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Categories: Interviews

The director talks the differences between the London and Berlin film scenes, surviving as an independent filmmaker, and more.

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Cinema Jam recently spoke to Browzan (Christopher Brown), a director of film and video whose more than ten years of experience in the industry includes directing numerous short films, music videos for such artists as The Brian Jonestown Massacre and Flying Lotus, moving image films and content for clients such as Guiness and Universal. His work has taken him to both the BFI London Film Festival and Cannes. We discussed his life, career, and the most important advice he has for other independent filmmakers.

Tell me a little about your background – how you got into film and some of the highlights of your career so far. 

I grew up in Brighton. I had quite a few creative interests growing up – a mixture of creative writing, storyboarding cartoons, acting in school plays, a bit of painting and making amateur movies with my pals on a Sony hi8 DV camera. I then discovered editing programs like Windows Movie Maker and began to understand how to put cuts and music together – which blew my mind, as we used to cut in camera.

I’ve always loved watching movies, originally Hollywood classics, then as I dived deeper, more European Art-House & American New Wave. I wanted to watch everything so I could compete with some film nerd friends of mine.

I studied film in college and then TV in university – for some reason I listened to the advice that TV was a more realistic career path? I realised immediately that I wasn’t interested in TV shows, so I focused on more narrative drama and wrote my first screenplay as my dissertation – I then made a grad short, which is around the time I think I decided I would devote myself to cinema and art. 

Meet Me Where the Sun Shines (2016) – Moving Image

From graduation, I’ve been making films ever since. The first major film sets I experienced were as an extra – I learnt a lot about the process, dressed as a football hooligan. I interned at Vertigo Films, and then moved into Live TV, post-houses and film work; I worked a number of production roles to survive whilst I self-funded shorts. One led me to Cannes Film Festival, which was an unforgettable experience.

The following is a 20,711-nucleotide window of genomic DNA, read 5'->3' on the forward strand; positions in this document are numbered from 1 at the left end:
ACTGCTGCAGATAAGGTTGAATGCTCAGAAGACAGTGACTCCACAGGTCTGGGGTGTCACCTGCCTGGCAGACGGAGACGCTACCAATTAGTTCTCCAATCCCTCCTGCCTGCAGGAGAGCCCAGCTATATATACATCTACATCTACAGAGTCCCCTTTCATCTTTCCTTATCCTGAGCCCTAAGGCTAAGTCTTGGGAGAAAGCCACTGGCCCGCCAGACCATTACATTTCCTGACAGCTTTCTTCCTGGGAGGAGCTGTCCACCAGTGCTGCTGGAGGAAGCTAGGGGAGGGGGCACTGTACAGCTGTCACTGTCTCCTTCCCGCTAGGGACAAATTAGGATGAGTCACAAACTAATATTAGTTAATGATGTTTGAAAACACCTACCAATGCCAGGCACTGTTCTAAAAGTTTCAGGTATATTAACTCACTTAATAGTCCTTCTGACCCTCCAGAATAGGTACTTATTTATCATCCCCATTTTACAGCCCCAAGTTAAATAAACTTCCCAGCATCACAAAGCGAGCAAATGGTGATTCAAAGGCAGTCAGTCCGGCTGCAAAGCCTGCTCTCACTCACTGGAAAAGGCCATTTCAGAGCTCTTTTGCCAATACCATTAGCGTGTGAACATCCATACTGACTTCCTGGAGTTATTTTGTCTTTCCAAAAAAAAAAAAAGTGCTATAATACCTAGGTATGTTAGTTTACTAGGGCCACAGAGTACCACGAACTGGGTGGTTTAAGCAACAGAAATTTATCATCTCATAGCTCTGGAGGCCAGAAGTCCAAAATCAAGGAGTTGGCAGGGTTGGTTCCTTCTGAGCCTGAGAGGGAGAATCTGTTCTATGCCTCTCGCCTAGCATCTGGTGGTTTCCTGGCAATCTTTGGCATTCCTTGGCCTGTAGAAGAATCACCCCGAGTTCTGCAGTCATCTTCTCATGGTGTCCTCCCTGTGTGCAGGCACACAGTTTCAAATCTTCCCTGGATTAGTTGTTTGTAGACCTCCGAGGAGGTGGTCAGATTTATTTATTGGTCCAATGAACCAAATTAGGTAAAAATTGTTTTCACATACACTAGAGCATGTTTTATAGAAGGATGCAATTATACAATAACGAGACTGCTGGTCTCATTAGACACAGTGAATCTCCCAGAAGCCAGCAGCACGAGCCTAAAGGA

Last year I decided to give music videos a go, as music is one of my biggest sources of inspiration. I directed 4 last year, some super lo-fi, but one video was commissioned by one of my favourite bands: The Brian Jonestown Massacre – which all happened over Twitter.

Highlights so far are probably 1. BJM’s ‘Pish’ music video 2. getting a short I co-produced into London Film Festival 3. making a film in New York and 4. going to Cannes.

What sort of projects does your company, Browzan Ltd, focus on, and what creative edge or style do you and your team bring to different projects?

We focus on making films with heart, moving image, music videos for bands I like and some cool content on occasion, as long as the content is interesting. We are not driven by fads- it’s about expressing and finding originality. The creative edge is all about suiting the piece – not drawing attention to a gratuitous style, but letting the work do the talking. More like a Coppola approach as opposed to a Wes Anderson one. We show up on time and deliver. 

What are some of the main themes you like to explore in your creative work?

Themes – I would say I use film as a medium for expression, so whatever feelings, textures, moods, characters or concepts that interest me: love, hate, mood, passion, violence, friendship, surrealism, politics, fear, isolation, connection – life! Film I find is a great way to crystalise a moment in time – time you will never get back, like hearing a piece of music. 

Brian Jonestown Massacre – Pish (2016) – Music Video

I love form and playing with how stories are presented – so I guess I’m always trying to find that new angle, something that will stimulate me – as Francis Bacon said “the artist must deepen the game.”